For example, a lack of NPCs means a dearth of sidequests and mini-games. It may aid atmosphere to some extent (and I can see the argument for it aiding exploration too, though I think that same type of exploration could be achieved with NPCs present... also it may have no particular negative affect on story or combat if Link can learn those things from glyphs or carvings or whatever throughout the world, but if not, it would hurt those too), but the game would lose a lot without NPCs. We would essentially be forced to get almost all of our items from dungeons again for one thing, and when that happens, Nintendo tends to skimp on the boss difficulty... just making the boss of each dungeon a puzzle to be solved by that dungeon's item.
And if we're factoring in getting rid of NPCs to aid Nintendo's development process (specifically forcing them to focus on exploration, etc.), we have just stepped outside the realm of "ideal game" and into the realm of "adapting ideal game to reality". And if we are trying to adapt an ideal game such as this one to reality, there are several other steps that would probably need to be taken.
For example, the game you have described would be way too difficult for Nintendo to ever make it. There would have to be NPCs to give the player hints on where to go next or a partner. But I think you could mitigate this. It's entirely possible to just have a non-intrusive partner. Give Link a partner that is stripped of humanity or sentience and you'd probably be able to get around that.
One idea I've thrown around for a long time is that of an enchanted book as Link's partner. It would have pages for lore Link finds in the overworld, pages for the songs, spells, and sword techniques he's learned, perhaps pages for the monsters he runs across and defeats, and a page specifically for giving the player hints, but only if the player actually turns to that page and requests them. The book still does everything a partner does, but it doesn't have the ability to intrusively interrupt and tell you what to do next. And because it exists and comes with a built-in hint function, there's no need for NPCs whose only purpose is to point the way, and the game is able to be more difficult right away.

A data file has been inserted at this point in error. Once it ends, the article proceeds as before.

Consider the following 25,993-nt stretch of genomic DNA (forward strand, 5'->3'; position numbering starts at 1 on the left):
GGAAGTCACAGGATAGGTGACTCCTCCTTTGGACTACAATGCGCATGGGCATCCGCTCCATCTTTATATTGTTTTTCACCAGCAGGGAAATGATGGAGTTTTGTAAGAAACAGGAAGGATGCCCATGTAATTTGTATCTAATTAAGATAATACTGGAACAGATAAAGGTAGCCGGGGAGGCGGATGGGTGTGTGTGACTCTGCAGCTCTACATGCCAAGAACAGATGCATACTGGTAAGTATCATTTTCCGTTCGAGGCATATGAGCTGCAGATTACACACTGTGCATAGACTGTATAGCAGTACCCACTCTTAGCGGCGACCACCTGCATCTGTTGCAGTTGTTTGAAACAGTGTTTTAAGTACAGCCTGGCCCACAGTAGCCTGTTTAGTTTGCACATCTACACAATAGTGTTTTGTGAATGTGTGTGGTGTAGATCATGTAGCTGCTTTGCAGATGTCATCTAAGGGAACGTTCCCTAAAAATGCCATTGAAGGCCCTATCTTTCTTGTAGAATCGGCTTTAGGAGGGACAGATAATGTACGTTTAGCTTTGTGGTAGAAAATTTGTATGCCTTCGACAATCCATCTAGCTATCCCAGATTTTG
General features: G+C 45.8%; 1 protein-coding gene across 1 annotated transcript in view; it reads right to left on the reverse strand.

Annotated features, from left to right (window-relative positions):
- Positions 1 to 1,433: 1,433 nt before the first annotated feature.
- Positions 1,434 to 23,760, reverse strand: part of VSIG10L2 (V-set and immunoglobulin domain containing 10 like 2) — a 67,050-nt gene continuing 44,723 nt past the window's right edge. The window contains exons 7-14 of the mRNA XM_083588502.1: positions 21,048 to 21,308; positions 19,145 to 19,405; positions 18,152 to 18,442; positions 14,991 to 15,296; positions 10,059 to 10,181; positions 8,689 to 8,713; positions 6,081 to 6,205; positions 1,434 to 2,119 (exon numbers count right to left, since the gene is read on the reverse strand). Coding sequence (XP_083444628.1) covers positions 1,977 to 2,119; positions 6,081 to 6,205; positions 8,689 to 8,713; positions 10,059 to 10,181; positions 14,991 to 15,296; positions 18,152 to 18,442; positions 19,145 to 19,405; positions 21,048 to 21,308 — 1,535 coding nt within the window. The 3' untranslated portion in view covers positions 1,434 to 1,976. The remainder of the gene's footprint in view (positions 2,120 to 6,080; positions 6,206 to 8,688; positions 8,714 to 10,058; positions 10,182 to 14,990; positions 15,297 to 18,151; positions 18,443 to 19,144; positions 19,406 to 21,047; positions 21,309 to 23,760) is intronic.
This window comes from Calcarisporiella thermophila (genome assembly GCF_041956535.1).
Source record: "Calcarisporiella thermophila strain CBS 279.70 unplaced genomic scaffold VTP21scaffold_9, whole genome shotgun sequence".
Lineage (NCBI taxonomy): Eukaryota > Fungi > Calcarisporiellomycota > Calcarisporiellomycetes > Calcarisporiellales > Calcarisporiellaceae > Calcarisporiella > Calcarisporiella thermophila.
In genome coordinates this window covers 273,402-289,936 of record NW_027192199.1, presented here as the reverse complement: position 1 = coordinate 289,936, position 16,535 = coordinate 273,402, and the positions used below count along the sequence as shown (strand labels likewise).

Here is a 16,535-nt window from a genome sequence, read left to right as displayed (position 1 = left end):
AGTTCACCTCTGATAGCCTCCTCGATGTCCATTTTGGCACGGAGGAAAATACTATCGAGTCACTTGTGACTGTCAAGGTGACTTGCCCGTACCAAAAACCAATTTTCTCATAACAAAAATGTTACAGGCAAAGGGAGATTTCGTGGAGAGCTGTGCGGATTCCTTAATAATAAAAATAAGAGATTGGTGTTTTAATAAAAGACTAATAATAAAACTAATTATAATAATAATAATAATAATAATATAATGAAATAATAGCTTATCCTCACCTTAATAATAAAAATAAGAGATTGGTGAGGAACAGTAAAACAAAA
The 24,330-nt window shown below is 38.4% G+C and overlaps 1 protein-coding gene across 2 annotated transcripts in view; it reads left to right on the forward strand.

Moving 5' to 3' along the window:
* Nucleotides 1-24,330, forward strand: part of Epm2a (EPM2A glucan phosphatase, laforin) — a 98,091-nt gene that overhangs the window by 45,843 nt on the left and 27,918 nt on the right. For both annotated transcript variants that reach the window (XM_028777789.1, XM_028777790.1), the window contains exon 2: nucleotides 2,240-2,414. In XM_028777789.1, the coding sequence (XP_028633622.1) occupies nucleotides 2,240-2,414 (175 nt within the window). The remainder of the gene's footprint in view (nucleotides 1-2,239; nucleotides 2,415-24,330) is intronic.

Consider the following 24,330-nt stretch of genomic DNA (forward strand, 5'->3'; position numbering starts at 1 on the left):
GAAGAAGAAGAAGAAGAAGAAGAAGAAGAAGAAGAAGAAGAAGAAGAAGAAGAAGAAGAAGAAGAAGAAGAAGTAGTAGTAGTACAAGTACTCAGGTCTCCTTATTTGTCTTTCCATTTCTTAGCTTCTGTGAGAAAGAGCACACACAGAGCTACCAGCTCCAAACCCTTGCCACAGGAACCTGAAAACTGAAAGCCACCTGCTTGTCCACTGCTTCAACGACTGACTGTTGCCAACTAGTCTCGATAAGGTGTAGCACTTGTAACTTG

I like the idea of a completely explorable world from the get-go, but I have my reservations, especially where size is concerned (and even more so if there aren't any NPCs around). For example, I loved the exploration in Skyrim, but the land was simply too big, IMO. It certainly felt natural, but because I knew I was playing a game, it felt more like the developers had just implemented some random terrain generator to create the overworld rather than planning the areas out, and that was a little bit of a turn-off because if I didn't look at my map, I often didn't know where I was... The world was so same-y throughout and all the areas blended so well together (and, again, it was huge), and not many of the areas were particularly distinctive in the way they looked, that I often didn't know where I was or where I had been, even with the icons on my map. One of the biggest problems was simply not knowing if I had explored a certain area yet. Did I actually explore that area on the map, or did I mostly just quick-travel around it, and I've found enough locations in that area that my map tricks me into believeing I've fully explored that part of the land? I'll never know because when I go back to that area, it looks exactly the same as twenty other areas in the overworld, and I can't remember which of those twenty I've fully explored and which I haven't.
So I guess I want an overworld that is just video game-y enough so as to be distinctive, so that I don't run into any of those Skyrim problems in a Zelda game. Sure, we don't want the land to be a hub, but maybe we want to keep certain environments in one or two spots rather than having them pop up intermittently throughout the entire overworld. Then again, we could have something a little more intermittent if we had NPCs or towns, etc. in each of these places to differentiate them and remind the player which is which.